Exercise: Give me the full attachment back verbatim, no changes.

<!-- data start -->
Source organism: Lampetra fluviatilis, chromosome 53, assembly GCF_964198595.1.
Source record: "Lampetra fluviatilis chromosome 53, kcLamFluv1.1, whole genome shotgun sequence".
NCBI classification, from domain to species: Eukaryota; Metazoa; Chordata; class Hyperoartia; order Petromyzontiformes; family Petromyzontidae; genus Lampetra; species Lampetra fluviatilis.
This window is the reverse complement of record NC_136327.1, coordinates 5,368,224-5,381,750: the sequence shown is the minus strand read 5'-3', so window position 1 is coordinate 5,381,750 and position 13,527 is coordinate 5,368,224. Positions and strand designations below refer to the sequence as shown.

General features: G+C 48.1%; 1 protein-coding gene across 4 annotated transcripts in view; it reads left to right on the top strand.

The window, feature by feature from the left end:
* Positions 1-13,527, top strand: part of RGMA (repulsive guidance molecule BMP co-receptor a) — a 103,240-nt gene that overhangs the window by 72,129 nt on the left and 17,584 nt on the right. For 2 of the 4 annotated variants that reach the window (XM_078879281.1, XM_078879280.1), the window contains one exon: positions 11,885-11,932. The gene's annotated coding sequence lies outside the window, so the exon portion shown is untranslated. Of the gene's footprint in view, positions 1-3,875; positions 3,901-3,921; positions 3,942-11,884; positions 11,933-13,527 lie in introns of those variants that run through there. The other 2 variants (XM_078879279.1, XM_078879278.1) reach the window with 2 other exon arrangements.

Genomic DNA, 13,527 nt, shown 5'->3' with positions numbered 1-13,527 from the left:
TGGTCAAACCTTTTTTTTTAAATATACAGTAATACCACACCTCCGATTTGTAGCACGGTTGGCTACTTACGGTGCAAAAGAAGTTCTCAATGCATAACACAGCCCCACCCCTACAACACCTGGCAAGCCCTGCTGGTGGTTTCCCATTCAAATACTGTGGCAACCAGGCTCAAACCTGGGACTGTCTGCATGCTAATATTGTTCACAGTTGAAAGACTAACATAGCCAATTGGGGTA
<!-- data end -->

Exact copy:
Source organism: Lampetra fluviatilis, chromosome 53, assembly GCF_964198595.1.
Source record: "Lampetra fluviatilis chromosome 53, kcLamFluv1.1, whole genome shotgun sequence".
NCBI classification, from domain to species: Eukaryota; Metazoa; Chordata; class Hyperoartia; order Petromyzontiformes; family Petromyzontidae; genus Lampetra; species Lampetra fluviatilis.
This window is the reverse complement of record NC_136327.1, coordinates 5,368,224-5,381,750: the sequence shown is the minus strand read 5'-3', so window position 1 is coordinate 5,381,750 and position 13,527 is coordinate 5,368,224. Positions and strand designations below refer to the sequence as shown.

General features: G+C 48.1%; 1 protein-coding gene across 4 annotated transcripts in view; it reads left to right on the top strand.

The window, feature by feature from the left end:
* Positions 1-13,527, top strand: part of RGMA (repulsive guidance molecule BMP co-receptor a) — a 103,240-nt gene that overhangs the window by 72,129 nt on the left and 17,584 nt on the right. For 2 of the 4 annotated variants that reach the window (XM_078879281.1, XM_078879280.1), the window contains one exon: positions 11,885-11,932. The gene's annotated coding sequence lies outside the window, so the exon portion shown is untranslated. Of the gene's footprint in view, positions 1-3,875; positions 3,901-3,921; positions 3,942-11,884; positions 11,933-13,527 lie in introns of those variants that run through there. The other 2 variants (XM_078879279.1, XM_078879278.1) reach the window with 2 other exon arrangements.

Genomic DNA, 13,527 nt, shown 5'->3' with positions numbered 1-13,527 from the left:
TGGTCAAACCTTTTTTTTTAAATATACAGTAATACCACACCTCCGATTTGTAGCACGGTTGGCTACTTACGGTGCAAAAGAAGTTCTCAATGCATAACACAGCCCCACCCCTACAACACCTGGCAAGCCCTGCTGGTGGTTTCCCATTCAAATACTGTGGCAACCAGGCTCAAACCTGGGACTGTCTGCATGCTAATATTGTTCACAGTTGAAAGACTAACATAGCCAATTGGGGTA